The Recipe For Educational Calamity.

The Pumpkin Patch Field Trip of your Nightmares.

Yield: 15 Exasperated Mothers and 58 Screaming Children.
Prep Time: Longer than you can possibly conceive.
Calories: Certainly enough will be burned to justify mass chocolate consumption for the following seven days.

Directions:

1. Wake your children from their restful slumber in order to arrive on time. One of the main reasons you homeschool is to avoid this necessity, but it’s a field trip. So it will be worth it, right?

2. Drive an hour to a beautiful farm. Acres of cotton, corn, Christmas trees, and supposedly Pumpkins – although you don’t see any. Quickly snap endearing photos before you regret your whole life.

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3. When you arrive at 9:15, there will already be a line twenty feet wide and a quarter mile long of people wafting here and fro looking for their field trip group. Do not be distracted by the frantically waving arms somewhat akin to the sororities in the stadium student section trying to stake off their territory (minus the stiletto heels and upper-thigh-length dresses.)

4. Do not be discouraged by the fact that despite the gargantuan mass of bodies already waiting, there are four more school buses pulling in. School buses that were clearly seating five butts to a chair.

5. Pay no heed to the fact that all of the 4,362 students that disembark from those busses have Matching 2013 Custom Chevron Pumpkin Patch Field Trip T-Shirts. It’s true – perhaps your group would have been better served if you’d had MCCPPFTTSes, but you can’t fix that now, can you?

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6. As you make it to the animal pens and hear through the grapevine that your group’s Pumpkin Picking has been moved back by an hour, distract yourself from your already-bored children by watching the massive gaggle of parents taking photos of their MCCPPFTTS-Clad classes. And realize that the whole colony of them just cut in line.

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7. Don’t ask the question of why your otherwise-responsible six-year-old shoved a plastic baggie through the chicken wire and into the baby duck pen. Just go get someone to help before a Duckling chokes and croaks in front of the children.

8. Do enjoy watching your two nieces get too close to the Donkey, who will loudly and with great moistness HEE-HAW in their face, sending them screaming, running, crying, knocking each other down, and granting them a fear of donkeys for the rest of their lives. Donkatized.

9. Use the Hay Maze liberally, distracting your children from the infinite waiting at hand.

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10. Please note: Hay Maze Distraction lasts a maximum of five minutes.

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11. Take this opportunity to use the still-panicking niece’s super-fun wagon as a distraction. Pay no attention to the sad boredom emanating from your children’s faces. Especially since you had been selling this day as The Most Fun Part of Fall!! all week.

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12. Score yourself a moment’s break by sending your child on a mission to collect Guinea Fowl feathers. And give yourself a tally mark in the “educational” column.

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(This will unfortunately not secure peace from your much whinier toddler, so don’t expect to get to check Twitter or anything.)

13. At 10:30, you will see stirrings within your group. Jump up expectantly, hoping to see a pumpkin. Follow the crowd, which will lead you to an educational talk on cotton picking. That neither you nor your children can hear.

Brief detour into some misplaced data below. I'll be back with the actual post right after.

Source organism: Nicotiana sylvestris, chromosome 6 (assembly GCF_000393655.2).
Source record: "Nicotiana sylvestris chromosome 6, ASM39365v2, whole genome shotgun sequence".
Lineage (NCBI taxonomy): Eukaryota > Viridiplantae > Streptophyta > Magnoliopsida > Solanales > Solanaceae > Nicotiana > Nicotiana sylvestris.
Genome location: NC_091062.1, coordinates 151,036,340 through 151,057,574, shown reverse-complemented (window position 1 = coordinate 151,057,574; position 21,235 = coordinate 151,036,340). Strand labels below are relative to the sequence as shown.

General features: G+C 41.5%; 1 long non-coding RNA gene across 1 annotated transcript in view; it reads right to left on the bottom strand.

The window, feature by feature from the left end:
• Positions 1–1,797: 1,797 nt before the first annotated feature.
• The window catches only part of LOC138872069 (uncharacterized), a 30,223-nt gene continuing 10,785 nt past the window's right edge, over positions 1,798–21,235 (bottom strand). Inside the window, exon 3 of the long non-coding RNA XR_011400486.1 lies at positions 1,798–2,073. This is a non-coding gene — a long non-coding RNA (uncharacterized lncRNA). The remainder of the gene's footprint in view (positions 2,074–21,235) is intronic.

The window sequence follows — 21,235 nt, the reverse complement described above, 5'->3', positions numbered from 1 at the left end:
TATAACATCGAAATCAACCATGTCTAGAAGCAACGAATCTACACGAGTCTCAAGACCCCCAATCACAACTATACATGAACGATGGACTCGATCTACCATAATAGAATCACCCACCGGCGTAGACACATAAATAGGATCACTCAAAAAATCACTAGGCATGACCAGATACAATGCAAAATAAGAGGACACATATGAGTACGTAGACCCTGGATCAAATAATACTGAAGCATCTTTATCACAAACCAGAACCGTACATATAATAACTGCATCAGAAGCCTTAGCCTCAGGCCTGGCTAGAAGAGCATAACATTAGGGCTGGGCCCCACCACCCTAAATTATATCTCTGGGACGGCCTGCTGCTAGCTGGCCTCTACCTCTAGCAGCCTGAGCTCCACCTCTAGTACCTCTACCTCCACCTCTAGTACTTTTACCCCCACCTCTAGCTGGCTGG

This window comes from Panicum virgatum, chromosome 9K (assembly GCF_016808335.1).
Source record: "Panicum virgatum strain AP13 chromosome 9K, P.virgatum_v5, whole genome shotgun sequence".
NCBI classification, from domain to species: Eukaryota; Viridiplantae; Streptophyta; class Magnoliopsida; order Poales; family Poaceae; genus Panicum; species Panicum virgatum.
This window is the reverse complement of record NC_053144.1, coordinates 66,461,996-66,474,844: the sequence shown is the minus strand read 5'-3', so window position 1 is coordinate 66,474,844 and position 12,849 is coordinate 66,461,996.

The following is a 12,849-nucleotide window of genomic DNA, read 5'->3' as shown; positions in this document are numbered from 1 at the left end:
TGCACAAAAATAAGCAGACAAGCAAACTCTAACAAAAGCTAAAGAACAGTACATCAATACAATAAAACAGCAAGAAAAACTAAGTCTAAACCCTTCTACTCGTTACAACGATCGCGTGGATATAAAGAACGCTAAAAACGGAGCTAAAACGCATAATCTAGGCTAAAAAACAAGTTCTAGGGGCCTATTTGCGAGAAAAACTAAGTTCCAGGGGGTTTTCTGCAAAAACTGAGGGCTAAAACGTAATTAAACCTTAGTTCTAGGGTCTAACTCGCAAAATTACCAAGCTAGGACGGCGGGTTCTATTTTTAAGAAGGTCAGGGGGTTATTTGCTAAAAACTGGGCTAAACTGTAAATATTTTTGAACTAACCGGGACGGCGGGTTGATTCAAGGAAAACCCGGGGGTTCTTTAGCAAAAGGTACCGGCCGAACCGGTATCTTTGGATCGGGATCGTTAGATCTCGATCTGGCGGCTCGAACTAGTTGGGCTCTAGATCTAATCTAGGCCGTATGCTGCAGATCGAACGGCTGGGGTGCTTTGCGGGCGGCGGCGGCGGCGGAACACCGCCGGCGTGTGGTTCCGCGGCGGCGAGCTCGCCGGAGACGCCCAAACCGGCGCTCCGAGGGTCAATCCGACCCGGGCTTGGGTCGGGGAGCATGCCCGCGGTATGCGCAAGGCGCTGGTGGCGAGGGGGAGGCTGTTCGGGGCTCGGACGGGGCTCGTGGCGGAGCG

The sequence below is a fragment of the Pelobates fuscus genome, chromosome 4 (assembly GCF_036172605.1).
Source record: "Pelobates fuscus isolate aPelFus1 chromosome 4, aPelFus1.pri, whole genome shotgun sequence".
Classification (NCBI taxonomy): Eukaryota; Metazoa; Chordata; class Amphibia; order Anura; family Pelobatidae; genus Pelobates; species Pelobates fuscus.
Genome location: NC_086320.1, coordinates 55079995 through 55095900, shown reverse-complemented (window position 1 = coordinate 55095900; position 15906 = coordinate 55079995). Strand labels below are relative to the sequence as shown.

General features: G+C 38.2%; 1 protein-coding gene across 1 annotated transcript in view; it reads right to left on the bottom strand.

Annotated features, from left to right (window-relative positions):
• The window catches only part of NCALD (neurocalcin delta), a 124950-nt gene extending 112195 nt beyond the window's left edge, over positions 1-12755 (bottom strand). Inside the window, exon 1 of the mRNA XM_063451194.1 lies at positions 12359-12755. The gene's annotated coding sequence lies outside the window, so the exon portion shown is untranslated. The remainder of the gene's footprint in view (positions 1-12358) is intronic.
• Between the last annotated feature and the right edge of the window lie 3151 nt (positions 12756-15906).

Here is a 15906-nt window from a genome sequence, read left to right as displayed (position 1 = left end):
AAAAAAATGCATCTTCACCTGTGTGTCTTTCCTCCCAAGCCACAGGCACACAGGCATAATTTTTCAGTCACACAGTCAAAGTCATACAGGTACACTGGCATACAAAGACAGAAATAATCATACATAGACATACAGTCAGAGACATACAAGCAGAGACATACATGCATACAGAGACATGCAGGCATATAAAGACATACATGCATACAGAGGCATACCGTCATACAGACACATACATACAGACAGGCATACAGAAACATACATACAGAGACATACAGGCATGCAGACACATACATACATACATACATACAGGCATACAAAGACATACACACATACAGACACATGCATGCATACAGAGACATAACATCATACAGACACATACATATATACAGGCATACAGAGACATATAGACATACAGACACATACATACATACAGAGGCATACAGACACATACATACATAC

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14. And since they can’t hear, they will of course talk and play loudly, thereby assuring that no one else can hear. Distract your daughter with cotton pickin’.

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15. Cotton Pickin’ is not fun. That’s why it’s used as a southern expletive. Your child will then start a loud game of Ring Around The Rosy. Encourage her to move away from the crowd of Moms who are attempting more of an educational focus than you.

Ring Around The Rosy

16. Meanwhile, your rapidly growing-in-discontent toddler will be folded over, taco-style, in your lap whimpering incessantly. Did I mention that this field trip will take place on a painfully and unseasonably hot and humid day?

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17. Despite your Lap Sad-Sack, try and help your Sister-In-Law find her son when he hides in the corn field. And then in the cotton field. And then in the tallest Christmas tree he could find.

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18. After the Cotton Message, head back from whence you came. And observe the line. And begin making bets on which Homeschool Mom will be the first to cuss.

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19. Meanwhile, your children will notice the Corn Cob Toss. IMMEDIATELY CURB THEIR CURIOSITY.

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20. Unfortunately, it’s between the Corn Cobs or the Line.

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They will pick the Corn Cobs.

21. One will stand on one side. One will stand on the other side. Both will participate in the fast-flying Cobs. You will flinch.

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22. And one will get smacked in the head.

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23. It is now 11:30. Two hours and fifteen minutes since you arrived, and Zero Pumpkin Sightings. More children will begin to crack. Mothers will attempt to go to their happy place. One child will be overheard saying “Mom, when we pray at bedtime tonight, let’s not give thanks for this trip.”

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However, God will grant mercy to your tormented souls and direct you to a shaded picnic area.

24. You will begin to feel the effects of dehydration, and your children will be begging you for food and drinks even more fervently than they already have for the last two hours. Unfortunately, the Pumpkin Patch Officials confiscated all of your nourishment when you arrived and placed them in a hidden picnic area. The fact that your brought your nicest thermal lunch bag is the only thing that will keep you from running away from this Evil Psychological Experiment. So you have no choice but to parch and die.

Break the news gently to the children.